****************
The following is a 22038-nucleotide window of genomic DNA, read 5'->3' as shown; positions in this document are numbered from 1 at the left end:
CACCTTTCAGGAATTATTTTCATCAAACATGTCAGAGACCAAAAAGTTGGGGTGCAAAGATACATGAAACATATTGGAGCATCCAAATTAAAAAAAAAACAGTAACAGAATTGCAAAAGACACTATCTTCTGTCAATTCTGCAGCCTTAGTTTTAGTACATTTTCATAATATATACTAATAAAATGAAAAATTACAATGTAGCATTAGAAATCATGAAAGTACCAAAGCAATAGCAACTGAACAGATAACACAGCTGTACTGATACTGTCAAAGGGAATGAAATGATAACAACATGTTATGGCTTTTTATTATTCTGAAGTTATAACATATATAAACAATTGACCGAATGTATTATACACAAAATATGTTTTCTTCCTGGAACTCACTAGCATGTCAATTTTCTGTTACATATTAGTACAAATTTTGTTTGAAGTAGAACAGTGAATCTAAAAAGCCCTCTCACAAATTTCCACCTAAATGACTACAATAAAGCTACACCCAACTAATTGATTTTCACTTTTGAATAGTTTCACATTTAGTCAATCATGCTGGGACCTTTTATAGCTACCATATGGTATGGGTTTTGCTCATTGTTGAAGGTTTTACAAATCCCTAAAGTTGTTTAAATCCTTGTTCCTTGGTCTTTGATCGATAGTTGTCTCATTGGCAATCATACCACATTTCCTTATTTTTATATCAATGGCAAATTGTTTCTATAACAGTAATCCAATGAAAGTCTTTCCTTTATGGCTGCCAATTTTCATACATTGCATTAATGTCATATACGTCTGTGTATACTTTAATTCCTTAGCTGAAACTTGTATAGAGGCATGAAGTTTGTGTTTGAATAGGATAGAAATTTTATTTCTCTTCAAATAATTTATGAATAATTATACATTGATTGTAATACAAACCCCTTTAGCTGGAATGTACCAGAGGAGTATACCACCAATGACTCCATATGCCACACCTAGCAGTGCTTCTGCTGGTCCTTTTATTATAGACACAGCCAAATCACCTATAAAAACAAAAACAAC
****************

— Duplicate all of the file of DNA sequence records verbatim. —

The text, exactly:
The following is a 22038-nucleotide window of genomic DNA, read 5'->3' as shown; positions in this document are numbered from 1 at the left end:
CACCTTTCAGGAATTATTTTCATCAAACATGTCAGAGACCAAAAAGTTGGGGTGCAAAGATACATGAAACATATTGGAGCATCCAAATTAAAAAAAAAACAGTAACAGAATTGCAAAAGACACTATCTTCTGTCAATTCTGCAGCCTTAGTTTTAGTACATTTTCATAATATATACTAATAAAATGAAAAATTACAATGTAGCATTAGAAATCATGAAAGTACCAAAGCAATAGCAACTGAACAGATAACACAGCTGTACTGATACTGTCAAAGGGAATGAAATGATAACAACATGTTATGGCTTTTTATTATTCTGAAGTTATAACATATATAAACAATTGACCGAATGTATTATACACAAAATATGTTTTCTTCCTGGAACTCACTAGCATGTCAATTTTCTGTTACATATTAGTACAAATTTTGTTTGAAGTAGAACAGTGAATCTAAAAAGCCCTCTCACAAATTTCCACCTAAATGACTACAATAAAGCTACACCCAACTAATTGATTTTCACTTTTGAATAGTTTCACATTTAGTCAATCATGCTGGGACCTTTTATAGCTACCATATGGTATGGGTTTTGCTCATTGTTGAAGGTTTTACAAATCCCTAAAGTTGTTTAAATCCTTGTTCCTTGGTCTTTGATCGATAGTTGTCTCATTGGCAATCATACCACATTTCCTTATTTTTATATCAATGGCAAATTGTTTCTATAACAGTAATCCAATGAAAGTCTTTCCTTTATGGCTGCCAATTTTCATACATTGCATTAATGTCATATACGTCTGTGTATACTTTAATTCCTTAGCTGAAACTTGTATAGAGGCATGAAGTTTGTGTTTGAATAGGATAGAAATTTTATTTCTCTTCAAATAATTTATGAATAATTATACATTGATTGTAATACAAACCCCTTTAGCTGGAATGTACCAGAGGAGTATACCACCAATGACTCCATATGCCACACCTAGCAGTGCTTCTGCTGGTCCTTTTATTATAGACACAGCCAAATCACCTATAAAAACAAAAACAAC